20th Century American
1889-1971, New England
This 1931 wood engraving by Thomas Nason measures 4 1/16 x 3 7/8 inches. It is pencil signed and published in an edition of 40. Nason was a self-taught printmaker who depicted scenes of rural life in New England. He became known as the "poet engraver of New England" after he illustrated poems for fellow New Englander, Robert Frost. Cat: Fletcher 131.
This lovely image of children at play by Eileen A. Soper measures 4 x 6 13/16 inches. Pencil signed on the lower right, created in 1923. Eileen Soper began etching as a young girl, and at age 16 exhibited her work at the Royal Academy in London. She specialized in scenes of children at play, which she depicted in beautifully loose, spontaneous drypoint lines. Later in life she illustrated several children's books, including 'The Fantastic Five'.
This 1920 etching by Joseph Pennell measures 8 x 9 7/8 inches and is pencil signed. This wonderful scene of fast-paced life in downtown Philidelphia was printed in an edition of fifty. Cat: Wuerth 745.
This 1915 etching by Joseph Pennell measures 11 3/4 x 7 3/8 inches. Pencil signed on the l.r. in an edition of 75.
An idyllic setting in this original etching by Samuel Chamberlain. Created in 1949 in an edition of 300. Pencil signed with an edition number on the lower margin.
This is a beautiful original lithograph by American Regionalist artist John deMartelly. The image size is 13 1/8 x 13 5/8 inches, 1937, pencil signed. John deMartelly studied at the Pennsylvania School of Fine Arts, as well as in Italy and London. He was close friends with Thomas Hart Benton, with whom he taught at the Kansas City Art institute for several years, before becoming the artist in residence at Michigan State University. DeMartelly was known for his regionalist style, most often depicting scenes of rural American farm life.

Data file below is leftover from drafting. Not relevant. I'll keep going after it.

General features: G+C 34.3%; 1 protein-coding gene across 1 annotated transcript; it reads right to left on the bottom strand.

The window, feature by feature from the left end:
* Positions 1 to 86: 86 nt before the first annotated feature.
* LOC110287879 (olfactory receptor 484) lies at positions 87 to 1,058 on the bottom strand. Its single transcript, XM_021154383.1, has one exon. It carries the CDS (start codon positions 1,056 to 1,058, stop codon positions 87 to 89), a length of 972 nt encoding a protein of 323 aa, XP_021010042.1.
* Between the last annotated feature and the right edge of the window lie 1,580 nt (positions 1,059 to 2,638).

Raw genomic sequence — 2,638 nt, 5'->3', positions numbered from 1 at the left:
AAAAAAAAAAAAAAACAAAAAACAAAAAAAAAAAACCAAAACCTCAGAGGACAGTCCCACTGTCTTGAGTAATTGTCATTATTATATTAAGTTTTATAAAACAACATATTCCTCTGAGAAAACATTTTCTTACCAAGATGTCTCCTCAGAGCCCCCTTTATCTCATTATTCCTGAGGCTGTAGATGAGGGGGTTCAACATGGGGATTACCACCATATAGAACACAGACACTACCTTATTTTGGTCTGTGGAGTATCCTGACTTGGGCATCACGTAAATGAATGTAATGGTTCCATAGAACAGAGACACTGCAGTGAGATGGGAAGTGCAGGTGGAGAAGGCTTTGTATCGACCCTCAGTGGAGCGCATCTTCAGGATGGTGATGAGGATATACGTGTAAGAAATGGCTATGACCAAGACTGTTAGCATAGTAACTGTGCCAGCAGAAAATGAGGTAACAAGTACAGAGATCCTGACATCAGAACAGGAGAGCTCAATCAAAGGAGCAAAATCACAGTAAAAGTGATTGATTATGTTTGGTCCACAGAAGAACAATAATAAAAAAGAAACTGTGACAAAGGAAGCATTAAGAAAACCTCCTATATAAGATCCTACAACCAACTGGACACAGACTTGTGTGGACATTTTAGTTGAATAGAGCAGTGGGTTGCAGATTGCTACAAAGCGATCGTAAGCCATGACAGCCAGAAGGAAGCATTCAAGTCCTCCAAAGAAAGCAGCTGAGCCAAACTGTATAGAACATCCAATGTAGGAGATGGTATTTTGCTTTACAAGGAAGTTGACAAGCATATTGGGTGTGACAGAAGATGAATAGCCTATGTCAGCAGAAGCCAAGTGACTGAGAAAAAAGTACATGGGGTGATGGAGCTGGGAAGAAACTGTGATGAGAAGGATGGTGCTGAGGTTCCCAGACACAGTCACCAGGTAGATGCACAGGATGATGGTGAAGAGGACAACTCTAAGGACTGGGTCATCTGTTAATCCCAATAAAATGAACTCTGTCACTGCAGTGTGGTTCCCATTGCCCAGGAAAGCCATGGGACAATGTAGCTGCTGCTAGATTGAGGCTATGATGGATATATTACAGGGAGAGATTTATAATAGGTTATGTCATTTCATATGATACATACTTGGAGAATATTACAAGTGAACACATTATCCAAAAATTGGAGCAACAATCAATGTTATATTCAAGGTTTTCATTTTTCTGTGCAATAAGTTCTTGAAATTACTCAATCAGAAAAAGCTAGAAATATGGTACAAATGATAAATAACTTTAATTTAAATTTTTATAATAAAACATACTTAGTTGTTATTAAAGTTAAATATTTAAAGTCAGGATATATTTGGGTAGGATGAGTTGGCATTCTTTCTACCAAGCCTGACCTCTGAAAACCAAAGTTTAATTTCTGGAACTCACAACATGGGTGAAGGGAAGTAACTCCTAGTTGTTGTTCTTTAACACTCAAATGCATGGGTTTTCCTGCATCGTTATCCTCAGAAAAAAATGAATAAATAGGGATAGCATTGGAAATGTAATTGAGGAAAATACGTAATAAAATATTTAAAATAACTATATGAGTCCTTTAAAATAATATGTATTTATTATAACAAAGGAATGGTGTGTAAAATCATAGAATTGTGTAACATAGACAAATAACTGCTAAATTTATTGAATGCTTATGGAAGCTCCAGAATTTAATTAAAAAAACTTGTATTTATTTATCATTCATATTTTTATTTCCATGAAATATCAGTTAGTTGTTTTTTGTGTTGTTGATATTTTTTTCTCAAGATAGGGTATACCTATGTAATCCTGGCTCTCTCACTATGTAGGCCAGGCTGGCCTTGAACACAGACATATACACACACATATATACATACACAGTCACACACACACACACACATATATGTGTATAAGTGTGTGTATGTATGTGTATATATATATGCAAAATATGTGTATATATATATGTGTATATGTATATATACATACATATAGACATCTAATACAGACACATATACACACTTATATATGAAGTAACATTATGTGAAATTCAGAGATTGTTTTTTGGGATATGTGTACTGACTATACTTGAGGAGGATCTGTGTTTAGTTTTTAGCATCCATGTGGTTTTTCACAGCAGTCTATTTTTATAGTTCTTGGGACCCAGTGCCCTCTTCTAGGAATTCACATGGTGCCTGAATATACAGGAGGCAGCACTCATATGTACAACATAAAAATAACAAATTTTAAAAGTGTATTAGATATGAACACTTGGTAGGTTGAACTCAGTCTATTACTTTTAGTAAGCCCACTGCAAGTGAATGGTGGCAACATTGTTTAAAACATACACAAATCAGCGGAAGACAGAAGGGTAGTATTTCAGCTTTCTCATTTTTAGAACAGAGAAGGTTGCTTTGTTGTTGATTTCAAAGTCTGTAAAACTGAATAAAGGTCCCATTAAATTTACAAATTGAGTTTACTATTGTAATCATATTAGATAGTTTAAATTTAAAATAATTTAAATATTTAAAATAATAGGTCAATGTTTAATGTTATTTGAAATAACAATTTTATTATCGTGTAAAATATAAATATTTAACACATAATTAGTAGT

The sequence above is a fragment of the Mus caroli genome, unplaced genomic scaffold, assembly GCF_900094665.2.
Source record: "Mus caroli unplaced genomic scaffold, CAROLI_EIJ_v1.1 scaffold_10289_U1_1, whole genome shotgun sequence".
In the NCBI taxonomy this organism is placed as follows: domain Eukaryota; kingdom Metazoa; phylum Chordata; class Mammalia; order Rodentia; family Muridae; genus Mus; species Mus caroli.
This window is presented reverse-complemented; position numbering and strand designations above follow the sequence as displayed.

A striking original etching, this image measures 10 7/8 x 7 3/4 inches, published in an edition of 100 in 1938, pencil signed and titled, the "imp" after the artist's name indicating that he printed this impression himself. Irwin Hoffman attended the Boston Museum of Fine Arts School starting at the age of 15. After graduation, he won the Paige Traveling Scholarship which allowed him to travel and study throughout Europe for several years. When he returned from Europe, Hoffman set up a studio in New York City, and became especially known for his portraiture.
This is a richly detailed original etching of New York City, the image size is 12 x 6 1/2 inches, c. 1930, pencil signed. Louis C. Rosenberg was a successful artist and architect; he studied at several prestigious Universities- The University of Oregon, Eugene, the American Academy in Rome, the Royal College of Art, London, and the Massachusetts Institute of Technology, and continued to practice both art and architecture throughout his long career.
This is a fantastic scene of the railroad tracks and surrounding industrial buildings in Oberhausen, Germany by American artist Joseph Pennell. Etching, image size 9 3/8 x 12 1/2 inches, published in 1910 in an edition of 50 impressions, cat: Wuerth- 606, pencil signed "J. Pennell imp", the 'imp' indicating that Pennell printed this impression himself. This etching is printed on an early antique watermarked laid type paper with trimmed margins and a tab signature, in the style of Whistler.
This c. 1950 wood engraving by Nora Unwin measures 7 x 5 3/4 inches. It is pencil signed, titled and numbered on the lower margin. It is not in the McGoldrick catalogue. Born into the well known Unwin book publishing family in England, Nora showed her artistic talents from an early age and was schooled heavily throughout her early years in numerous creative arts. She studied at the RCA in London before coming to the US in 1946 and is credited with much of the revival of wood engraving in America in the early part of the 20th century.